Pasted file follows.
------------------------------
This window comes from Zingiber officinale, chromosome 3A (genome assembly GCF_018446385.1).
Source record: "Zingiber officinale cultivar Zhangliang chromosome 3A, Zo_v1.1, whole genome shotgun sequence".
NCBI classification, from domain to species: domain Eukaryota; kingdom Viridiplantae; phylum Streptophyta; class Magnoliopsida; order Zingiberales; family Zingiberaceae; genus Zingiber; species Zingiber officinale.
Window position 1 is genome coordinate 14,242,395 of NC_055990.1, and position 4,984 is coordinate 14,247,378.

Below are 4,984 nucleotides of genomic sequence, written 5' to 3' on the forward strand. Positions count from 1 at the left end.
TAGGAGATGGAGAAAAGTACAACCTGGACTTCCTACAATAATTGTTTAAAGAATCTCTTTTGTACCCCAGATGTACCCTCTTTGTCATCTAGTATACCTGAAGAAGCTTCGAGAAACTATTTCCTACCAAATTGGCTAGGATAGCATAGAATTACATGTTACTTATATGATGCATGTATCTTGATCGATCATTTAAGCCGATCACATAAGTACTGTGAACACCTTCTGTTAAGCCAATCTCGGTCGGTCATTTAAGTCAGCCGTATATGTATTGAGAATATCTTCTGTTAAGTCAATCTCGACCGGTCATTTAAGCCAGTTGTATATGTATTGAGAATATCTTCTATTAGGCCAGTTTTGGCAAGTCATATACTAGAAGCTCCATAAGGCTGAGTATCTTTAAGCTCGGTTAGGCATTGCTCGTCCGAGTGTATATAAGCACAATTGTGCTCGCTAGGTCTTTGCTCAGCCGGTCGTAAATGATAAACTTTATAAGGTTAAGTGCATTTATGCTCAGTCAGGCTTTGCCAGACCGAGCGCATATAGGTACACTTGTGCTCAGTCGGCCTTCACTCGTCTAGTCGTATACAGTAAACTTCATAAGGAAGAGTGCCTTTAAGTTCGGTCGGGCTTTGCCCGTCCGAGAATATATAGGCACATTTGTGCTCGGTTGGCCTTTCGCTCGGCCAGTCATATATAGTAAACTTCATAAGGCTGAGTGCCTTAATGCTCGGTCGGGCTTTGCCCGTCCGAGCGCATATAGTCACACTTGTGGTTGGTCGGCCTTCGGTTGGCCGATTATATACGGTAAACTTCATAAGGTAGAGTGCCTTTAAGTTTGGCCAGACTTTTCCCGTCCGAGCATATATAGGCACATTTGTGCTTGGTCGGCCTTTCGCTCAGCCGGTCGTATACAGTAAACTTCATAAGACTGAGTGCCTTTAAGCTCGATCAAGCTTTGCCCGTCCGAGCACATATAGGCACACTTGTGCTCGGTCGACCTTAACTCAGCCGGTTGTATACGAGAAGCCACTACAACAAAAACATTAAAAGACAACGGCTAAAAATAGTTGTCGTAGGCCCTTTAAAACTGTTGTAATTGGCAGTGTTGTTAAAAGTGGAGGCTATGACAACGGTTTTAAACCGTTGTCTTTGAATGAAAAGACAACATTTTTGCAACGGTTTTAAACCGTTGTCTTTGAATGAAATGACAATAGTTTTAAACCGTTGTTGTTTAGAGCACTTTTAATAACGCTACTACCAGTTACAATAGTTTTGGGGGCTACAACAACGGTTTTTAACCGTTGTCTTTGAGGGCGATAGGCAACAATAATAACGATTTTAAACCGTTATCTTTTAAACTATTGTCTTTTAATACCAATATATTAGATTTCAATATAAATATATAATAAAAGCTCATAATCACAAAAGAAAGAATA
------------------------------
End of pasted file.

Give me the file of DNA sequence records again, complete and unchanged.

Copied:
This window comes from Zingiber officinale, chromosome 3A (genome assembly GCF_018446385.1).
Source record: "Zingiber officinale cultivar Zhangliang chromosome 3A, Zo_v1.1, whole genome shotgun sequence".
NCBI classification, from domain to species: domain Eukaryota; kingdom Viridiplantae; phylum Streptophyta; class Magnoliopsida; order Zingiberales; family Zingiberaceae; genus Zingiber; species Zingiber officinale.
Window position 1 is genome coordinate 14,242,395 of NC_055990.1, and position 4,984 is coordinate 14,247,378.

Below are 4,984 nucleotides of genomic sequence, written 5' to 3' on the forward strand. Positions count from 1 at the left end.
TAGGAGATGGAGAAAAGTACAACCTGGACTTCCTACAATAATTGTTTAAAGAATCTCTTTTGTACCCCAGATGTACCCTCTTTGTCATCTAGTATACCTGAAGAAGCTTCGAGAAACTATTTCCTACCAAATTGGCTAGGATAGCATAGAATTACATGTTACTTATATGATGCATGTATCTTGATCGATCATTTAAGCCGATCACATAAGTACTGTGAACACCTTCTGTTAAGCCAATCTCGGTCGGTCATTTAAGTCAGCCGTATATGTATTGAGAATATCTTCTGTTAAGTCAATCTCGACCGGTCATTTAAGCCAGTTGTATATGTATTGAGAATATCTTCTATTAGGCCAGTTTTGGCAAGTCATATACTAGAAGCTCCATAAGGCTGAGTATCTTTAAGCTCGGTTAGGCATTGCTCGTCCGAGTGTATATAAGCACAATTGTGCTCGCTAGGTCTTTGCTCAGCCGGTCGTAAATGATAAACTTTATAAGGTTAAGTGCATTTATGCTCAGTCAGGCTTTGCCAGACCGAGCGCATATAGGTACACTTGTGCTCAGTCGGCCTTCACTCGTCTAGTCGTATACAGTAAACTTCATAAGGAAGAGTGCCTTTAAGTTCGGTCGGGCTTTGCCCGTCCGAGAATATATAGGCACATTTGTGCTCGGTTGGCCTTTCGCTCGGCCAGTCATATATAGTAAACTTCATAAGGCTGAGTGCCTTAATGCTCGGTCGGGCTTTGCCCGTCCGAGCGCATATAGTCACACTTGTGGTTGGTCGGCCTTCGGTTGGCCGATTATATACGGTAAACTTCATAAGGTAGAGTGCCTTTAAGTTTGGCCAGACTTTTCCCGTCCGAGCATATATAGGCACATTTGTGCTTGGTCGGCCTTTCGCTCAGCCGGTCGTATACAGTAAACTTCATAAGACTGAGTGCCTTTAAGCTCGATCAAGCTTTGCCCGTCCGAGCACATATAGGCACACTTGTGCTCGGTCGACCTTAACTCAGCCGGTTGTATACGAGAAGCCACTACAACAAAAACATTAAAAGACAACGGCTAAAAATAGTTGTCGTAGGCCCTTTAAAACTGTTGTAATTGGCAGTGTTGTTAAAAGTGGAGGCTATGACAACGGTTTTAAACCGTTGTCTTTGAATGAAAAGACAACATTTTTGCAACGGTTTTAAACCGTTGTCTTTGAATGAAATGACAATAGTTTTAAACCGTTGTTGTTTAGAGCACTTTTAATAACGCTACTACCAGTTACAATAGTTTTGGGGGCTACAACAACGGTTTTTAACCGTTGTCTTTGAGGGCGATAGGCAACAATAATAACGATTTTAAACCGTTATCTTTTAAACTATTGTCTTTTAATACCAATATATTAGATTTCAATATAAATATATAATAAAAGCTCATAATCACAAAAGAAAGAATA